Humour Versus Humility in Asserting Agency

by Dawn M. Sanders

Within the narrative of multifaceted issues surrounding people with visible or invisible additional needs and how we’re received by Jane or Joe public, there’s a range of ways of ‘dealing with it’ when faced with people’s ignorance or lack of tact in responding to someone who is, simply different. I’m writing from a mainly visually impaired perspective, but others of protected characteristics have similar prejudices or preconceptions to navigate.

There’s the other side of the coin where people seem to think they must over-compensate when interacting with someone else’s challenges. I recently had an appointment at my bank to set up a new account and the woman serving me was like: “Your going to hear some clicking.” when she started writing down stuff on the computer and I said: “Well, I’d expect that if your typing.” She laughed tentatively, but she got it.

I’ve written extensively, from angry blogs, to reflective musings within my personal journals on the tedium and often downright tiring steady diet of reactions I potentially get around every corner of my external escapades. That’s not to say I don’t get positive reactions or the desired, no reaction at all, as a woman with a visual impairment. I think – if people of colour should be able to expect no reaction from a white majority to the colour of their skin upon first interaction, so should I. Yeah, I use a stick, so what! Yeah, I can’t return a smile or dirty look and navigate the world differently, so what?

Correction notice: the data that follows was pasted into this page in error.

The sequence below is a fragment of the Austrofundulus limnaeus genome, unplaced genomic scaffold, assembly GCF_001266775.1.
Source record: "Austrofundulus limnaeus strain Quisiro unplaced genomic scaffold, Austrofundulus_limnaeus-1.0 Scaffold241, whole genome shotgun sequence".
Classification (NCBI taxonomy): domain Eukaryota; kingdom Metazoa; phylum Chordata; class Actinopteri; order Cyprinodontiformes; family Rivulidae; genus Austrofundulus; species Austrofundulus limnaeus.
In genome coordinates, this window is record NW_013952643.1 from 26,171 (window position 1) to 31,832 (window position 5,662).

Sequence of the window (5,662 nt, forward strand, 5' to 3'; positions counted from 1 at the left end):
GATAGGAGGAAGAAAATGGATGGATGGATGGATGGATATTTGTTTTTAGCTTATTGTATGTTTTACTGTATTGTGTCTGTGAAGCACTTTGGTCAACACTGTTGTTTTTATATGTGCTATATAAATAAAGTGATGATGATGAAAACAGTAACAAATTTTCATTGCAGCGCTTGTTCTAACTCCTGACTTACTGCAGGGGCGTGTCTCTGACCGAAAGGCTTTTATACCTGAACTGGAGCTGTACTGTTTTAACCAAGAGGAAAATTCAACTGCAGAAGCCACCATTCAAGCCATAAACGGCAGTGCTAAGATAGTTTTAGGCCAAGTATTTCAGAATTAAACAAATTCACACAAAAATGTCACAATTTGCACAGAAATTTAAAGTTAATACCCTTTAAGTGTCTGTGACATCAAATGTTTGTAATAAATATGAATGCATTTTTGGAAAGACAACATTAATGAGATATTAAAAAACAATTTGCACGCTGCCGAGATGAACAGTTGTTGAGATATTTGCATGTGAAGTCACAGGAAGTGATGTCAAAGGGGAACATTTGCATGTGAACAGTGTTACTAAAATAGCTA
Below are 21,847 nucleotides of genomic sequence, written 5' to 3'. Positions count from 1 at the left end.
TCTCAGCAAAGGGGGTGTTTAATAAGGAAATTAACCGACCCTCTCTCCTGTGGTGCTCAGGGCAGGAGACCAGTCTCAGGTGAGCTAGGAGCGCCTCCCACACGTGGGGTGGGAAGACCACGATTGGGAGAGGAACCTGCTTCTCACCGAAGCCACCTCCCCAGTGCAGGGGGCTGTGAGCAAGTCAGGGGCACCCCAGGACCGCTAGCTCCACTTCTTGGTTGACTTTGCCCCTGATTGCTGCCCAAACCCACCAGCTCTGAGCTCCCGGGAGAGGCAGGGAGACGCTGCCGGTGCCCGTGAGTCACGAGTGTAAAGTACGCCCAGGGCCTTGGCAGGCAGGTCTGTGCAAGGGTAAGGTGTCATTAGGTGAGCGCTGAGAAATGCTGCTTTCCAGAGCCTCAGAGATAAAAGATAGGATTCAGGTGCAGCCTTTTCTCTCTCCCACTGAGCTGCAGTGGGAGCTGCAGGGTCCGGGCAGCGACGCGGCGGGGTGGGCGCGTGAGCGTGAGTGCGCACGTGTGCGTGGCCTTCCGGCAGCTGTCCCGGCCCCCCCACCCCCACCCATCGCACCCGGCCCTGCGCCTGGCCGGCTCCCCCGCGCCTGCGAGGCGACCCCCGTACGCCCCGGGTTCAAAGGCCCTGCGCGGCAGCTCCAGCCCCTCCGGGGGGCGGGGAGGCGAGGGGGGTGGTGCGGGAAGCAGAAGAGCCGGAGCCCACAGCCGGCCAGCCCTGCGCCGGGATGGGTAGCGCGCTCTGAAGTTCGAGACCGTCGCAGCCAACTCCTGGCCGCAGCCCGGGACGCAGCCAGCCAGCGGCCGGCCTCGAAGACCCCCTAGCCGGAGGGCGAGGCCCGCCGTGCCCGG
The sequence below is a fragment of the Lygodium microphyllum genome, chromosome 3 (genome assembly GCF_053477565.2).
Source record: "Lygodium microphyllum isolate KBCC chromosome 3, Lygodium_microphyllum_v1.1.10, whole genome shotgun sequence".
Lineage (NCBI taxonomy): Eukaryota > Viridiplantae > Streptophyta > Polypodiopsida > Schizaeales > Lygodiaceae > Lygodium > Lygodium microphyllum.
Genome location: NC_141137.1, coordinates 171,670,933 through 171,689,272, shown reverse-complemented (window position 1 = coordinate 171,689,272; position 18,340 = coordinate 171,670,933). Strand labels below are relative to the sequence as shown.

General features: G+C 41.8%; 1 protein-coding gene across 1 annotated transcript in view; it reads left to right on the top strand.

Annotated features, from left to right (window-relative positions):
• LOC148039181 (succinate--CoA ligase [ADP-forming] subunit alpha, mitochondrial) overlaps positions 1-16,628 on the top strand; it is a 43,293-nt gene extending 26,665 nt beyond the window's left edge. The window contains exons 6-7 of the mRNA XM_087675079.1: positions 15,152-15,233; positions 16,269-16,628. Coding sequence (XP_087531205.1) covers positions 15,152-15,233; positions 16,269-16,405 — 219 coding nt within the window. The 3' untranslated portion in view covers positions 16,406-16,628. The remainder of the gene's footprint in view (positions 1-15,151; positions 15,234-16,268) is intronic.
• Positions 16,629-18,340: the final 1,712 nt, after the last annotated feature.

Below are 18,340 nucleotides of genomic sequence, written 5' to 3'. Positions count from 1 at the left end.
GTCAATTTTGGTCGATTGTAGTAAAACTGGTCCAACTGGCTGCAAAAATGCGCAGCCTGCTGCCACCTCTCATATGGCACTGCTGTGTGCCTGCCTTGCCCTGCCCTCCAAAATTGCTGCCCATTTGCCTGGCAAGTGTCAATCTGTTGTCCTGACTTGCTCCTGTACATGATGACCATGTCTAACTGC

The image is of a drawn cloud thought bubble.
Stock image from Pixabay

There is often an underlying expectation to take things with a pinch of salt or lighten up about your life situation, but it should be an option, not a favoured expectation.

Humour has its place if you’re hurting inside, but need to put on an external ‘brave face.’ This can be both damaging and therapeutic – damaging in the sense that you’re trying to appease family, friends or society that, ‘hey, I’m alright, it’s a no brainer’ when actually, it’s not and you’re feeling down. Or, the laughter coming from whatever jokes you muster from tapping into your pool of resilience, can be enriching and open doors.

In the late 90s Gerry, a friend of mine, used to live in Brighton at the same time as me, yet we hadn’t met, but danced broadly in the same social circles – back then, he did stand-up comedy. One day he saw an ad which said, ‘call this number to enquire about a space’. It was the Marlborough gay pub with small theatre upstairs, so he rung the number to ask about a slot. During the phone conversation the guy asked: “are you gay?” Gerry thought, they can tell just by talking on the phone. He replied: “No, I’m fucking miserable.” – laughter followed and he got a spot as the token heterosexual. So, within seemingly closed communities, humour can be the ticket.

Walking down Exeter’s congested high street, I navigated my way around a billboard and a woman standing there said: “I’m in your way” as I sidestepped to get passed her and I replied: “You’re not, I’m just doing my pogo dance.”  Often, it depends on what mood I’m in and that’s the same for others I’ve spoken with when humour can help – it also helps keep my own disposition buoyant on life’s rollercoaster.